COVID-19 is is having a major impact on city life.
Indeed, many artists have been hit hard by the coronavirus pandemic, including the celebrities who were infected or had to survive lockdown alone. Now, with the entertainment industry still shut down, artists are seeking new ways to earn a living, from selling courses on MasterClass to doing gigs on Cameo.
One of the biggest lessons I learned from my interviews with bestselling authors Chris Guillebeau, Nir Eyal, and Paul Jarvis is that you have to treat your art like a business. Yes, there are cases when financial struggle spurs creativity, but there’s nothing wrong with making money from what you love.
First, you need to create something of value, bearing in mind that it’s a good idea to create your own content and retain the distribution rights. Second, you need to market your offering, all the while making sure that your customer service is strong. Third, you need to work hard, which means staying organised every day.
Ultimately, it doesn’t matter if you’re a writer, a poet, an actor, a dancer, a producer, a director, a filmmaker, a photographer, a composer, a conductor, a musician, a painter, a visual artist, a ceramic artist, a critic, or a chef. Now, more than ever, the world needs you to express your joy.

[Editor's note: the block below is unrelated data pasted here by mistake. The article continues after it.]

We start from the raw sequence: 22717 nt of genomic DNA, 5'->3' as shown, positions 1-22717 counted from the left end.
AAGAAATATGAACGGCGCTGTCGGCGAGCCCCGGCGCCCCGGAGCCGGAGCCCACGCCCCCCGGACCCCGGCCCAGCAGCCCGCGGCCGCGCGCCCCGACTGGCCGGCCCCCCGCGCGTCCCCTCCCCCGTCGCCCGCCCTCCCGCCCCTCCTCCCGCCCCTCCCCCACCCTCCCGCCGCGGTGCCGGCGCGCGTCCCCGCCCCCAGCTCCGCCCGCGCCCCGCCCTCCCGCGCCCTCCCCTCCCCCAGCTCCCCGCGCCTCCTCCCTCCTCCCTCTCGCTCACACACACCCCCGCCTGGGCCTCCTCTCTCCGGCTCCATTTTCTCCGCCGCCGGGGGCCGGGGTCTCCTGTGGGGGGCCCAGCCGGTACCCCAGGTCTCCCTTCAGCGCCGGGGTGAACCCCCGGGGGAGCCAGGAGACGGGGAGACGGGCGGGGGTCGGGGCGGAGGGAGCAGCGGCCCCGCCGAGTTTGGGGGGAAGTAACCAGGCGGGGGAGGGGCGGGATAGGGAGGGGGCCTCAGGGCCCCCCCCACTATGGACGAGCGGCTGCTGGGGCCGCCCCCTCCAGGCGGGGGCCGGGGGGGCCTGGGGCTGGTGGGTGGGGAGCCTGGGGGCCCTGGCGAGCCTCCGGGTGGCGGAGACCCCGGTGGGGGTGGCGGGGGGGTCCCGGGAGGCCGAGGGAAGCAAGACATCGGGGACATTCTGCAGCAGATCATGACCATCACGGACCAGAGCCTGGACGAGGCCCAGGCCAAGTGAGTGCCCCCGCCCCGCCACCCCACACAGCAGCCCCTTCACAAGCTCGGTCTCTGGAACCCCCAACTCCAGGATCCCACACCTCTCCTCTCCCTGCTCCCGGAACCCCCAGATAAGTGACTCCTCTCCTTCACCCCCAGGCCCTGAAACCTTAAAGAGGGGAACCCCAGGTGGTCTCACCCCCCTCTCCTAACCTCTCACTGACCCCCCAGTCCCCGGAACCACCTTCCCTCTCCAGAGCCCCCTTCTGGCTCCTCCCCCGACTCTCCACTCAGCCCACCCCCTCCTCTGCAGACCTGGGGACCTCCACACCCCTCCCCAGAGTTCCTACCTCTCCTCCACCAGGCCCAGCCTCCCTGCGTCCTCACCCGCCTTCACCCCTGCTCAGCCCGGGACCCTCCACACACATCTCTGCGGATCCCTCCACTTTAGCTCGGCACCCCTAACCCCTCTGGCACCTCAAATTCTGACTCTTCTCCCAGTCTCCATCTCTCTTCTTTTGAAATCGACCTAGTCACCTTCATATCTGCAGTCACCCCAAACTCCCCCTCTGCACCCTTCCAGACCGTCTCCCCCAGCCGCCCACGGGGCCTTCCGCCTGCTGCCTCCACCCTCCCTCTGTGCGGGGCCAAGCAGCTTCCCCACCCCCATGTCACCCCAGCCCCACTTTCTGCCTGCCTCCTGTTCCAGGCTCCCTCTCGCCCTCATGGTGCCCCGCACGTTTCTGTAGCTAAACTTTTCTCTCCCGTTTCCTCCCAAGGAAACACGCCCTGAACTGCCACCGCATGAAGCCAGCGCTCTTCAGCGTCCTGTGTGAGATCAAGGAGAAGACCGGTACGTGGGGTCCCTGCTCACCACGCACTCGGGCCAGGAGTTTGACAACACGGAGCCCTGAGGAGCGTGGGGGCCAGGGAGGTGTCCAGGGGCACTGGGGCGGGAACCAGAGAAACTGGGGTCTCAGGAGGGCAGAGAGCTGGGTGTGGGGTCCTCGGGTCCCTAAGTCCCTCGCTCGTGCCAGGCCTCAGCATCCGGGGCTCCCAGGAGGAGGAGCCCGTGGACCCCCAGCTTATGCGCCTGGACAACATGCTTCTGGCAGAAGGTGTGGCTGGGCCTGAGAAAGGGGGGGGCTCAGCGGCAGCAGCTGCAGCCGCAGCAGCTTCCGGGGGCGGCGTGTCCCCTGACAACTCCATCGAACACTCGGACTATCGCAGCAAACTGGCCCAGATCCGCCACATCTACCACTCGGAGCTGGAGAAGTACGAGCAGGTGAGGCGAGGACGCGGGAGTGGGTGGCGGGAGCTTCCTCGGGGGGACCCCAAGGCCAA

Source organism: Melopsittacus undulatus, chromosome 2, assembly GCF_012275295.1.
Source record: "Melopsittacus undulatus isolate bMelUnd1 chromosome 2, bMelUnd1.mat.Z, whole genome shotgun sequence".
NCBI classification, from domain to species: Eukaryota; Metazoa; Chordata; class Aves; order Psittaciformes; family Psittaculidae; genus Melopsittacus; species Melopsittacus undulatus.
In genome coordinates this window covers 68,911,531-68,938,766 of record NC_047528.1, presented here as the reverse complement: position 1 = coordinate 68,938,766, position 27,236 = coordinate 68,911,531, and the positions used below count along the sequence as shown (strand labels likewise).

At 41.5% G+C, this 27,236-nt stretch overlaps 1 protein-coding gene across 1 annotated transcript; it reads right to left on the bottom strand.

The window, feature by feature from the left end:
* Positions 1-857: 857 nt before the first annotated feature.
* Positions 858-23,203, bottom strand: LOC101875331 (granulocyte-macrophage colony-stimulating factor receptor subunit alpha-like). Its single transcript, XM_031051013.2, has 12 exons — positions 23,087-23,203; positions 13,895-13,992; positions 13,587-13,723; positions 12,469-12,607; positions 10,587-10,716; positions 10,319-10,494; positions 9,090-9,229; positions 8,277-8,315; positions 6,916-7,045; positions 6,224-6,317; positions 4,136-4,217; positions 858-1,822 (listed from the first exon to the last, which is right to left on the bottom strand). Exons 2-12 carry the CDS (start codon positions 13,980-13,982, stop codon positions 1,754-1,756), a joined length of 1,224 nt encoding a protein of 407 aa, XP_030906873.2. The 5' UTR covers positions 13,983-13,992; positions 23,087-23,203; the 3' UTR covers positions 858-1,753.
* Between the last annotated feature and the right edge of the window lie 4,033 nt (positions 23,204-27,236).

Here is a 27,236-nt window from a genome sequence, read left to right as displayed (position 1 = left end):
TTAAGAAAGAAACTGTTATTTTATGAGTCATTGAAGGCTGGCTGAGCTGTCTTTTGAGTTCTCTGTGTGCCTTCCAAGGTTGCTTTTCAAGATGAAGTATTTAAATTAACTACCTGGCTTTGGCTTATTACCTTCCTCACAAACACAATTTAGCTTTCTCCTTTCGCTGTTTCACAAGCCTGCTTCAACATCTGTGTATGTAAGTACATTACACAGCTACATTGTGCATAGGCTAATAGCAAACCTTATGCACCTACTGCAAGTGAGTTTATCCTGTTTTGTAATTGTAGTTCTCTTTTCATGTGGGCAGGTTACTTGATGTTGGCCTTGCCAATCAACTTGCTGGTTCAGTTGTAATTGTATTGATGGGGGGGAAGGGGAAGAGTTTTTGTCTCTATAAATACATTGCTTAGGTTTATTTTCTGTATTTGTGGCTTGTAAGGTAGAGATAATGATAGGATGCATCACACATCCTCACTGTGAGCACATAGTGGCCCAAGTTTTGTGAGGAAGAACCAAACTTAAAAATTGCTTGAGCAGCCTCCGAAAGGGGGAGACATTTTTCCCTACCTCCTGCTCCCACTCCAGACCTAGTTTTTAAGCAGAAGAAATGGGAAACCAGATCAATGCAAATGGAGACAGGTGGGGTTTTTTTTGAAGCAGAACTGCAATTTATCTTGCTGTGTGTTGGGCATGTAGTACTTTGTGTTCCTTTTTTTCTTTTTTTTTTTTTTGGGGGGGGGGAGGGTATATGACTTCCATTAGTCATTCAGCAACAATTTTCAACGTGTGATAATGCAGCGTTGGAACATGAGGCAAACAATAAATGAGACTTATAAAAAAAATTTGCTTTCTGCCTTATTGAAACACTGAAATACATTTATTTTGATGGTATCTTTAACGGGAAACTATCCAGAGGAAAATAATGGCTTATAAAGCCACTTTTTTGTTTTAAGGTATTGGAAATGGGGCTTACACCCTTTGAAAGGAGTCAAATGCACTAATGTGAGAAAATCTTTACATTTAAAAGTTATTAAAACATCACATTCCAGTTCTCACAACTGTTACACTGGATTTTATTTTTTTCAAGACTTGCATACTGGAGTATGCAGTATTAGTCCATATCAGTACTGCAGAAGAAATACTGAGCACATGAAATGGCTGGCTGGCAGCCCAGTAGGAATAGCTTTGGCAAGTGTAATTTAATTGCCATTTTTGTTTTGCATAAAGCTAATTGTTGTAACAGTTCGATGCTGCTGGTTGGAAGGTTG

Yes, there will be ups and downs, but that doesn’t have to stop you. In fact, the same advice that applies to people in the creative industry can apply to all of us, as Julia Cameron writes in The Artist’s Way (also available on Audible):
The road is never straight. Growth is a spiral process, doubling back on itself, reassessing and regrouping… While the occasional dazzling vista may grace us, it is really best to proceed one step at a time, focusing on the path beneath our feet as much as the heights still before us.
How will you express your creativity today?
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